Conference looks to strengthen scientific ties between North America, Norway

Scientists, businesspeople, dignitaries, gather to discuss world problems and research from Norway, Canada, and the U.S.

Jill Jensen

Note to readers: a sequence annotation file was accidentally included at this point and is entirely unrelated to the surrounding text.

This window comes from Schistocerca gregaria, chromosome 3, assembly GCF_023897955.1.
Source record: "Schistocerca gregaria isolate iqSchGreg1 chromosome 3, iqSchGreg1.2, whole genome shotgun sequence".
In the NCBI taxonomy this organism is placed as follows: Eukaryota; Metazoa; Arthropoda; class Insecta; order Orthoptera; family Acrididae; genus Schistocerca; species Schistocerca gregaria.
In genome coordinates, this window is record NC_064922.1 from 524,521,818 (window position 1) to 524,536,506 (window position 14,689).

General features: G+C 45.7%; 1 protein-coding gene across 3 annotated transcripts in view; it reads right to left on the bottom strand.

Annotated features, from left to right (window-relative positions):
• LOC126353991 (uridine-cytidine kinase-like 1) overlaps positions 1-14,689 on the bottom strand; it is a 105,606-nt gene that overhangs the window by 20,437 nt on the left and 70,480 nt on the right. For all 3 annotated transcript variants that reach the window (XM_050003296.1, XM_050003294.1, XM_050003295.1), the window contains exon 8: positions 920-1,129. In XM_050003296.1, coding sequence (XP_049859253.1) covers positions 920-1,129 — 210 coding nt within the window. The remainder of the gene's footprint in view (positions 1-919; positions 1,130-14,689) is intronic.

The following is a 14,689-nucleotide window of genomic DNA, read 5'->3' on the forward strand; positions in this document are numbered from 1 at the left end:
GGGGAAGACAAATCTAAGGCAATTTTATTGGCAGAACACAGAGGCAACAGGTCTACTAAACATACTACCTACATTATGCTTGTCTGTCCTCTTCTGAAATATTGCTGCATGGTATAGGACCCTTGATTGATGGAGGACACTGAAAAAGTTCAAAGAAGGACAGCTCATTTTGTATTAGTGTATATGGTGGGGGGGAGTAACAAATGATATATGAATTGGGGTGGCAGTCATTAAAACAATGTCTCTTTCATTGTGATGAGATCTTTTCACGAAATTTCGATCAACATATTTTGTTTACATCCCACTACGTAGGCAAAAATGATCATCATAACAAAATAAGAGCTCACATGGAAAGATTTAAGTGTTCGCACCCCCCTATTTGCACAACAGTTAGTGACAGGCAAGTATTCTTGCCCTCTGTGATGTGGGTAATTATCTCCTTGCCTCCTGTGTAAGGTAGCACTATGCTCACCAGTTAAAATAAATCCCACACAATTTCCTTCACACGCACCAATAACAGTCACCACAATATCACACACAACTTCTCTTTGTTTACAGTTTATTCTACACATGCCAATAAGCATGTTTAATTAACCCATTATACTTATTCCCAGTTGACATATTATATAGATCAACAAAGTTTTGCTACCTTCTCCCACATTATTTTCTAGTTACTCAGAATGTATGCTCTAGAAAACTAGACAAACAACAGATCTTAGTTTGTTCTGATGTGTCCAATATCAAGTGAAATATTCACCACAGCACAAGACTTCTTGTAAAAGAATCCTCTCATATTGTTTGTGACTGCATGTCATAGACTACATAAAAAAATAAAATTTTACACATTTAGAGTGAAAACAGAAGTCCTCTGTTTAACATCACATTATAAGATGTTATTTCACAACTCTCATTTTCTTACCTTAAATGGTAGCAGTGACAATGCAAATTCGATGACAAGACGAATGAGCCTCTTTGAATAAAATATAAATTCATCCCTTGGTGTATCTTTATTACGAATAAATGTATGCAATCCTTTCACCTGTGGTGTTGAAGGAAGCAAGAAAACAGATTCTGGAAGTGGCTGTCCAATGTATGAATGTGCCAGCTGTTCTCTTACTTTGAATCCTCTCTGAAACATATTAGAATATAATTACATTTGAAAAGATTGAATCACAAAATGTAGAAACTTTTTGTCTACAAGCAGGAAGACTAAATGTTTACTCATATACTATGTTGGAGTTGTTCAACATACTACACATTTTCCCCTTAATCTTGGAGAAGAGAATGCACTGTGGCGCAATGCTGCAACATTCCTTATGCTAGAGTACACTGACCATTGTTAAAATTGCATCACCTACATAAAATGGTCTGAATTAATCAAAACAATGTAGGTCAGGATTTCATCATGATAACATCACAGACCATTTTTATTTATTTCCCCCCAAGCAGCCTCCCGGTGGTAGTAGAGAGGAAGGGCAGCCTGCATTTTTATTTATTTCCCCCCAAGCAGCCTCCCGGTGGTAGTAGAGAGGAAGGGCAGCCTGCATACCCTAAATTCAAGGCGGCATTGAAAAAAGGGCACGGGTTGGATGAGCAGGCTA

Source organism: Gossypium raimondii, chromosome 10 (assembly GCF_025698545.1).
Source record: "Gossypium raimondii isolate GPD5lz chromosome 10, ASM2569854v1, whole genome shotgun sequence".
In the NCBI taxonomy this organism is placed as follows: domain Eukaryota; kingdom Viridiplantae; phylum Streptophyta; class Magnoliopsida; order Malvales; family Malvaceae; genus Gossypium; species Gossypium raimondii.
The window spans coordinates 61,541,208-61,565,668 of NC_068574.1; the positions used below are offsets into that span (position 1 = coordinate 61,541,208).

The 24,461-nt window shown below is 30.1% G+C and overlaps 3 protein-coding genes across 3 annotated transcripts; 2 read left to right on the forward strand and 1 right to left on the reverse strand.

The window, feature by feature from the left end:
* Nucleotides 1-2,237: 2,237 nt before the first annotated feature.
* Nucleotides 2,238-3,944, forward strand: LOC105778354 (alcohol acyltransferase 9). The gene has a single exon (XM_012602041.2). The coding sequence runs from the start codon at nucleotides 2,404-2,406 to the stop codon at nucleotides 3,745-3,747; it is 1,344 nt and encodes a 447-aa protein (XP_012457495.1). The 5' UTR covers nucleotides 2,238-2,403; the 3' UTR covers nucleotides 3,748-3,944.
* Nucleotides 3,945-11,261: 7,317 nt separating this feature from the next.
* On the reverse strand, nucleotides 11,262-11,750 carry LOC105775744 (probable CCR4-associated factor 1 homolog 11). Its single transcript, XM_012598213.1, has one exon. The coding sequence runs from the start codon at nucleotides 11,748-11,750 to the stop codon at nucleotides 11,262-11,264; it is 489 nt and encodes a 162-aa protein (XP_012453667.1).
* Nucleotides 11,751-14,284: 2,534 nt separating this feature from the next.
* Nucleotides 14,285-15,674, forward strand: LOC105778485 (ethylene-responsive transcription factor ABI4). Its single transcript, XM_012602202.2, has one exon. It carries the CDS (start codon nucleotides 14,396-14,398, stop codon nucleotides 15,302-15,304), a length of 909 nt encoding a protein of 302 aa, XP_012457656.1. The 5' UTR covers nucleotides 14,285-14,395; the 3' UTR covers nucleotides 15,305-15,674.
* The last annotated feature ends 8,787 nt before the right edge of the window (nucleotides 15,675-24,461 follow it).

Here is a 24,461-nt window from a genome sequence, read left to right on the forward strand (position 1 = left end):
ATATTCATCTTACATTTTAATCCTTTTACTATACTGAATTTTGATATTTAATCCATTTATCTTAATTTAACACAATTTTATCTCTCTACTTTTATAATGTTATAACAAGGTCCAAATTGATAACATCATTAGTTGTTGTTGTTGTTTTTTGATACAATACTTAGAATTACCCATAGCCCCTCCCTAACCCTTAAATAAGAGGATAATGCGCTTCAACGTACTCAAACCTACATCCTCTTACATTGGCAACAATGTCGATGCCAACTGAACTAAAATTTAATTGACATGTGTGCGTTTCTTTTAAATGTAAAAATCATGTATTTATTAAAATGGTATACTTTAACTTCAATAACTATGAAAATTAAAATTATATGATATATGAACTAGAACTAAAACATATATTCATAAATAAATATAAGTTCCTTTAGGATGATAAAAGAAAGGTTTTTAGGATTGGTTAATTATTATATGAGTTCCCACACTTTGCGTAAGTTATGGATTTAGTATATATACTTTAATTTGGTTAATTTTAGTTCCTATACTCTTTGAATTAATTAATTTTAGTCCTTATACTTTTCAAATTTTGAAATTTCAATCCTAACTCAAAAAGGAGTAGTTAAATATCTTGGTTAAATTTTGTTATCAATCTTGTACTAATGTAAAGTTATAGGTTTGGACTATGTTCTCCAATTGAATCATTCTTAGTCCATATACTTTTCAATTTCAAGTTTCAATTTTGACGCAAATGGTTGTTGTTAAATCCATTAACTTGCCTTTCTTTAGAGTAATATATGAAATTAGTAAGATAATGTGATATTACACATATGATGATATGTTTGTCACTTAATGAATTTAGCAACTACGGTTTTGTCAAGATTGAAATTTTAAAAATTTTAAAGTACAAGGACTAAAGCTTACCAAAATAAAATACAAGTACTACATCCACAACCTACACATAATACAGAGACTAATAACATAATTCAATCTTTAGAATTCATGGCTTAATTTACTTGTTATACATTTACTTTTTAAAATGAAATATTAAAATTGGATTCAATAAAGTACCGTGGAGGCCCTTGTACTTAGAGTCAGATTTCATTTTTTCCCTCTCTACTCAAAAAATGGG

Some of the worldâÄôs brightest minds will be discussing the worldâÄôs biggest problems at the University of Minnesota during Transatlantic Science Week 2009, a conference on world issues surrounding sustainability. Put on by Norway and hosted at the University of Minnesota, the conference will take place Sept. 27 to Sept. 30 at McNamara Alumni Center, with events taking place primarily Monday and Tuesday. This yearâÄôs theme âÄúDiscover, Innovate, CollaborateâÄù seeks to find sustainable solutions to issues revolving around energy, ecology and health. Speakers include the UniversityâÄôs David Tilman, CanadaâÄôs David Schindler, and NorwayâÄôs Nils Stenseth, three of the worldâÄôs foremost ecologists. Top scientists from Canada, Norway and the U.S. are coming together to share their ideas and their research. But conference attendees will not only include scientists, there will also be business-people and policy-makers. âÄúA large number of Norwegians are coming over from Norway to attend this conference, high-level people, too,âÄù said Ellen Ewald, director of education and research at the Honorary Norwegian Consulate General in Minneapolis . âÄúTheyâÄôre looking for ways to get connected to the Midwest again.âÄù The conference is, in part, meant to put Norway on the map as a modern society in the area of research, science and education, said Judson Sheridan, a professor at the University and the Norwegian Centennial Interdisciplinary Chair. The conference also aims to foster relationships between Norway and North America. âÄúItâÄôs one of the mechanisms they used to bring together people from those three countries,âÄù Sheridan said. Transatlantic Science Week was thought up by University alumnus Jostein Mykletun while he was working at the Norwegian embassy in Washington D.C. The first conference was held by the Norwegian government in Washington D.C. in 2001. âÄúThere are generations of [U.S. and Norwegian] bonds, the idea came up at the embassy to try to revitalize this and we did that on a number of scores but in particular working with a number of universities where there would be good traditions that could be revitalized,âÄù Mykletun said. âÄúMinnesota came up very early as an obvious institution to focus on.âÄù The decision to hold the conference in Minneapolis was a high-level decision, involving the Minister of Research and Higher Education, Tora Aasland, Ewald said. Two years ago controversy flared over the closing of the Norwegian Royal General Consulate in Minneapolis, Ewald said. The consulate was converted to âÄúhonoraryâÄù status, allowing Norway to reallocate resources to open consulates in Spain and China. The move to âÄúhonoraryâÄù status lead to staff cuts at the consulate, something many described as a âÄúdowngrade.âÄù Former U.S. Vice President Walter Mondale, became MinneapolisâÄô honorary consulate general on August 1, 2008, according to the consulateâÄôs website. Now Mondale is playing an important role in organizing the science week. âÄúAs North Atlantic neighbors, Norway, Canada and the United States of America must continue to work in close cooperation for the mutual benefit of our scientific communities,âÄù Mondale wrote in an address to conference attendees.